A Novel

Elsa Morante
William Weaver,

(Steerforth Italia)
In 1941, a German soldier is wandering around the San Lorenzo district of Rome. He has grown up in the German town of Dachau, which, as we all know, "was to become famous for the camp on its outskirts devoted 'to labor and biological experiments.'"

The soldier, Gunther, comes upon the shy schoolteacher, Ida Mancuso, follows her upstairs to her humble apartment, falls upon her, and rapes her --- which causes her to pass out. He leaves, and, three days later, his convoy is bombed. And, "he was among the dead."

This is the story of Ida, and Useppe --- her son, the result of this unlikely union --- along with her first child Nino. It also includes one of Nino's friends, Davide, and (if you will believe it) Nino's dog, Bella. It all takes place between 1941 and 1947, starting at the beginning of World War II, including the Allied invasion of Italy, the taking over of Italy in 1943 by the Germans and their ultimate defeat, and concluding with the return of peace to Italy.

History: A Story is almost 750 pages long, and I am hard put to compare it to any novel I have ever come across. Perhaps we could say that it's not far from the USA Trilogy --- largely because Morante is intent on tying history, and the history of WWII, and the history of the world, to her characters. This means that we get to see, first hand, the effect of those desperate years on body and soul. History, and circumstance become meshed with Ida's fears and struggle: the effect of war on psyches --- bombings, deportations, deprivation, daily patrols of police and the military and later, the SS and, specifically, Ida's daily terror (she's half-Jewish).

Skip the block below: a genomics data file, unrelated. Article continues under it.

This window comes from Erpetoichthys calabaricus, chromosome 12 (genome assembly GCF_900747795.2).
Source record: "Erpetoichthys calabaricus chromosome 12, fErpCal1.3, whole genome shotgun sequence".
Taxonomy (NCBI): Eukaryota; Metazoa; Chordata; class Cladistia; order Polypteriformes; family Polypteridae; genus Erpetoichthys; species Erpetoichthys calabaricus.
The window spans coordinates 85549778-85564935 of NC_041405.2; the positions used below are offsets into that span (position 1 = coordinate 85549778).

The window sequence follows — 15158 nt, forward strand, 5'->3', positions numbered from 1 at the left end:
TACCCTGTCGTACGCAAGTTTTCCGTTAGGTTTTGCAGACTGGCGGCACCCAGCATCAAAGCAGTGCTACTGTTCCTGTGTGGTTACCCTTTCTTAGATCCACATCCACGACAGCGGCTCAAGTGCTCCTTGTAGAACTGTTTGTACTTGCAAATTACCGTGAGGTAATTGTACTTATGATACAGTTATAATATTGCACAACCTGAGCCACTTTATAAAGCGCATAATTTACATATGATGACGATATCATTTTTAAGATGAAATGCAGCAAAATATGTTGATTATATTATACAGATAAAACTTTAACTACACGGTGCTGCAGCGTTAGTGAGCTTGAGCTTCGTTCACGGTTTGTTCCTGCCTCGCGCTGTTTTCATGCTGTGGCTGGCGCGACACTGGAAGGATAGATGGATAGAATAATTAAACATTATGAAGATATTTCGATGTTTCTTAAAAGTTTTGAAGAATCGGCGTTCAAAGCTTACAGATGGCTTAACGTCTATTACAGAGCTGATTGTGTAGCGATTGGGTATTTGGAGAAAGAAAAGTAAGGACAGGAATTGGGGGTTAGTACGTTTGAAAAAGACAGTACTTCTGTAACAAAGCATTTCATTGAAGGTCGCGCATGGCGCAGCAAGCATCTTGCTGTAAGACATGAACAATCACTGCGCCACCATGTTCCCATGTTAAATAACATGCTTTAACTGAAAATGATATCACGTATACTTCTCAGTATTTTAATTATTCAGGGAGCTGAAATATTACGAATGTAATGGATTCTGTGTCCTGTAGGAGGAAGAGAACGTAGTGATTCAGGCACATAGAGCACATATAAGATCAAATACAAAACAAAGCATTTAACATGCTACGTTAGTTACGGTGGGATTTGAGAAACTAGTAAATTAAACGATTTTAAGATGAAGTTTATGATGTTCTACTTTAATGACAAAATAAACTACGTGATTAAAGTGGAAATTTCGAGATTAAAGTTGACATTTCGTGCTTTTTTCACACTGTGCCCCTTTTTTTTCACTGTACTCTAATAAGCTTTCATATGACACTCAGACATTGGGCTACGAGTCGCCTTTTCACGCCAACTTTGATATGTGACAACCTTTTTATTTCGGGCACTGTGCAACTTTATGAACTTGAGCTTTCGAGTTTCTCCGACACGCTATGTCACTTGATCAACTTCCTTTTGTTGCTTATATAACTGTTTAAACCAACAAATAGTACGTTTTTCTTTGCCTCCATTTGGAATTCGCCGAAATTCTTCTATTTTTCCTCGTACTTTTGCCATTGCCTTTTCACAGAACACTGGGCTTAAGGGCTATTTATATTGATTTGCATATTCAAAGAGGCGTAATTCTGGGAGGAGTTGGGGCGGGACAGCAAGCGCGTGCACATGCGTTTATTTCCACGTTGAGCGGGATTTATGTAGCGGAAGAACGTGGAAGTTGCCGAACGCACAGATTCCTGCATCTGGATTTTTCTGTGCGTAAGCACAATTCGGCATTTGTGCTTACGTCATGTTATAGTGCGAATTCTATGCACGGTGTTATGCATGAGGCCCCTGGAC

USA, possibly --- but there is a touch of War and Peace. We are in the middle of great historical happenings: Rome under siege, there's a back and forth of the military --- the Americans to the south, the Germans to the north. There's the Italian resistance, governmental terrorism. There are the loss of homes and jobs and lives to bombers, the isolation of Jews, the effect of hunger on the very young. It is as if Tolstoi's great novel were focused on the effect of towering historical events on the poor and the powerless and the dispossessed --- people enmeshed in an historical progression over which they have no control.

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Even in the briefest of sketches, one can visualize the characters, see them, hear them:

    The girl's name was Maddalena, but she was called Lena-Lena by Useppe. Not infrequently, early in the morning, she could be encountered on the stairs, intent on giving the steps a hasty washing with a wet rag; or else she was seen sitting in the lodge, momentarily substituting for her grandmother. Keeping still was a sacrifice for her, however, since she preferred movement; and she didn't in the least mind running up to Useppe's in the morning. She was a little girl of about fourteen, who was as a rule quite cloistered in the family; and she lived not far away, at San Saba, having arrived from the interior of Sardinia. She had a plump little figure, with short legs, also plump; and black hair, kinky and excessively long, which grew upward, compensating for her very short stature, and making her look like a country hedgehog (or porcupine). She spoke an incomprehensible language, all full of u's. which sounded foreign; still, with Useppe, she managed somehow to make herself understood. He would let her listen to his record, and in return she would sing to him, in a harsh, high voice, some Sardinian dirges, all with u. of which he understood not a word; but the moment she finished, he would say to her "again!" as he did after Ida's Calabrian songs.